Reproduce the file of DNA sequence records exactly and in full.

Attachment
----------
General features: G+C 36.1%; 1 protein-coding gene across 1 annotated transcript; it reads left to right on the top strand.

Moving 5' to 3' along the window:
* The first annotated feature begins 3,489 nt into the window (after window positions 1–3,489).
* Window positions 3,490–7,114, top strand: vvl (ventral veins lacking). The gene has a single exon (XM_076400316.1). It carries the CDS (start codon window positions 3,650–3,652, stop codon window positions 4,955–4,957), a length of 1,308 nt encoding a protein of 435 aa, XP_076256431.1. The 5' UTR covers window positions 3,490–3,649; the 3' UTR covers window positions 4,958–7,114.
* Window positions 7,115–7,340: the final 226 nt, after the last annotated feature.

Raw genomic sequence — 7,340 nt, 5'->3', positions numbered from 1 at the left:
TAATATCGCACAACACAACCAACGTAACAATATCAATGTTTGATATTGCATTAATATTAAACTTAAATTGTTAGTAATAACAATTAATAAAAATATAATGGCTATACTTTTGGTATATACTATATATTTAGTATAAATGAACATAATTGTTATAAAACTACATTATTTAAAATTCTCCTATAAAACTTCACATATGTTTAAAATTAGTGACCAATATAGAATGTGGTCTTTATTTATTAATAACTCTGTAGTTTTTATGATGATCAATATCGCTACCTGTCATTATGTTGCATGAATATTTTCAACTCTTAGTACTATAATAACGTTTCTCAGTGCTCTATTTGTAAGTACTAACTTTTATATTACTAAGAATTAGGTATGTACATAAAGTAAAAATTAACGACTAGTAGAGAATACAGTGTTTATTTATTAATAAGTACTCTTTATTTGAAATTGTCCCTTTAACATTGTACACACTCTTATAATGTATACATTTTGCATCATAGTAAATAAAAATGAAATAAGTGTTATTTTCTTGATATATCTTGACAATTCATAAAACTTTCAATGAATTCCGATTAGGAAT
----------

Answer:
General features: G+C 36.1%; 1 protein-coding gene across 1 annotated transcript; it reads left to right on the top strand.

Moving 5' to 3' along the window:
* The first annotated feature begins 3,489 nt into the window (after window positions 1–3,489).
* Window positions 3,490–7,114, top strand: vvl (ventral veins lacking). The gene has a single exon (XM_076400316.1). It carries the CDS (start codon window positions 3,650–3,652, stop codon window positions 4,955–4,957), a length of 1,308 nt encoding a protein of 435 aa, XP_076256431.1. The 5' UTR covers window positions 3,490–3,649; the 3' UTR covers window positions 4,958–7,114.
* Window positions 7,115–7,340: the final 226 nt, after the last annotated feature.

Raw genomic sequence — 7,340 nt, 5'->3', positions numbered from 1 at the left:
TAATATCGCACAACACAACCAACGTAACAATATCAATGTTTGATATTGCATTAATATTAAACTTAAATTGTTAGTAATAACAATTAATAAAAATATAATGGCTATACTTTTGGTATATACTATATATTTAGTATAAATGAACATAATTGTTATAAAACTACATTATTTAAAATTCTCCTATAAAACTTCACATATGTTTAAAATTAGTGACCAATATAGAATGTGGTCTTTATTTATTAATAACTCTGTAGTTTTTATGATGATCAATATCGCTACCTGTCATTATGTTGCATGAATATTTTCAACTCTTAGTACTATAATAACGTTTCTCAGTGCTCTATTTGTAAGTACTAACTTTTATATTACTAAGAATTAGGTATGTACATAAAGTAAAAATTAACGACTAGTAGAGAATACAGTGTTTATTTATTAATAAGTACTCTTTATTTGAAATTGTCCCTTTAACATTGTACACACTCTTATAATGTATACATTTTGCATCATAGTAAATAAAAATGAAATAAGTGTTATTTTCTTGATATATCTTGACAATTCATAAAACTTTCAATGAATTCCGATTAGGAAT